Gang Prevention

Gang problems have been reported to increase in the Mississippi States since mid-20th century. There is, however, little that is known about them and what makes them to join gang groups. A Juvenile bulletin published by the US department of justice compiles a research on gangs which Mississippi is mentioned. It included the reasons why the youth form gang groups, why they join and the risks involved (U.S. Department of Juvenile,2018). It also outlined programs that can be used to prevent youth violence. The following are some of the report findings:

Youths join gangs for protection, because of money, for enjoyment or because of a friend who is also in the gang

The youth who engage in aggressive and violent behavior or pass through different caretakers or live in unsafe environments are likely to join gang groups.

In order to prevent youth gangs, schools and families must be strengthen and parents and teachers be trained to deal with and manage disruptive behavior.

Community-based Programs

The aim of community-based programs in responding to gang violence is to prevent, to intervene and to suppress youth gang. Such programs have specialized individuals who are trained to identify the specific problem and deal with it accordingly. As stated, youth join gang groups because of different reasons. The specialists are able to pick out the related youth problems. The programs may consists of juvenile homes, schools, counseling centers and they also collaborate with families, schools and other relevant organizations to reach out to the youth. The community use various strategies to address youth gang and violence which include but not limited to:

Reduce youth conflicts

Strengthening schools and families

Creating awareness on the badness of gangs and violence

Training parents and teachers on how respond to youth gang and violent activities

Creating homes for juveniles where they can be corrected and trained on other beneficial activities and on interpersonal skills

Role of Law Enforcement

The involvement of law enforcers is quite important in improving juvenile justice systems. Investigation of youth violence is done by police officers. They are able to point out youth illegal gun possession, use of illegal drugs, youth involvement in criminal activities among other things. Such information is critical in deciding what is good for the victim in terms of judicial processes. The law enforcers can also be involved in youth corrective measures (Farn, A., 2018). They are also involved in protecting the youth through creating policies that prevent harassment and online bullying.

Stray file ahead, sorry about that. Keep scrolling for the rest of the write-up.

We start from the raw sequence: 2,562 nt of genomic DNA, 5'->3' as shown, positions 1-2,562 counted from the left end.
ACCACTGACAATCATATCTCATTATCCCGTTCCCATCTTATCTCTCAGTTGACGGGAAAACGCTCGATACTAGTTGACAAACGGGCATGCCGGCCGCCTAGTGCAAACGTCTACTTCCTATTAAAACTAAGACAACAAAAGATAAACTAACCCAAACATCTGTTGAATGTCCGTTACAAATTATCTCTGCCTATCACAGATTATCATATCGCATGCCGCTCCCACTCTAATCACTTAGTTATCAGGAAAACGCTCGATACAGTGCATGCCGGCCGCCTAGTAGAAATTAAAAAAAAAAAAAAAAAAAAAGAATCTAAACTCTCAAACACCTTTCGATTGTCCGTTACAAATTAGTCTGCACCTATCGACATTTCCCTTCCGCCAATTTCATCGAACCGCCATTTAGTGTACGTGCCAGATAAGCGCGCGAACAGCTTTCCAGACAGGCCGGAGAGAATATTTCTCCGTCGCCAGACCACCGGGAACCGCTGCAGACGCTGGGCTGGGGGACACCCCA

Comparing the Two Diversion Strategies

I think school-based diversion model is more efficient that probation-intake diversion model. With school-based, youth can easily be noticed and early corrective measures can be done. Violence start from small unacceptable activities to big destructive ones, that is most criminals started as juveniles (Greenwood, P., 2008). For example, a young student may be rude to the teachers and beats other students frequently. When such a student is identified and corrected early, they stand high chances of changing and becoming a better person in future. Probation-based takes an already convicted individual who may have been violent since being youth. It takes time to correct such an individual and there is guarantee that they will not go back to the violent activities once they are out of probation.

References

National Center for Mental Health and Juvenile Justice (2016). Juvenile Diversion Strategies and Models

Wilson, H. A., & Hoge, R. D. (2013). The effect of youth diversion programs on recidivism: A meta-analytic review. Criminal justice and behavior, 40(5), 497-518.

Farn, A. (2018). Improving Outcomes for Justice-Involved Youth Through Evidence-Based Decision-Making and Diversion.

Greenwood, P. (2008). Prevention and intervention programs for juvenile offenders. The future of Children, 185-210.

U.S. Department of Juvenile (2018) Justice statistics https://www.ojjdp.gov/pubs/251861.pdf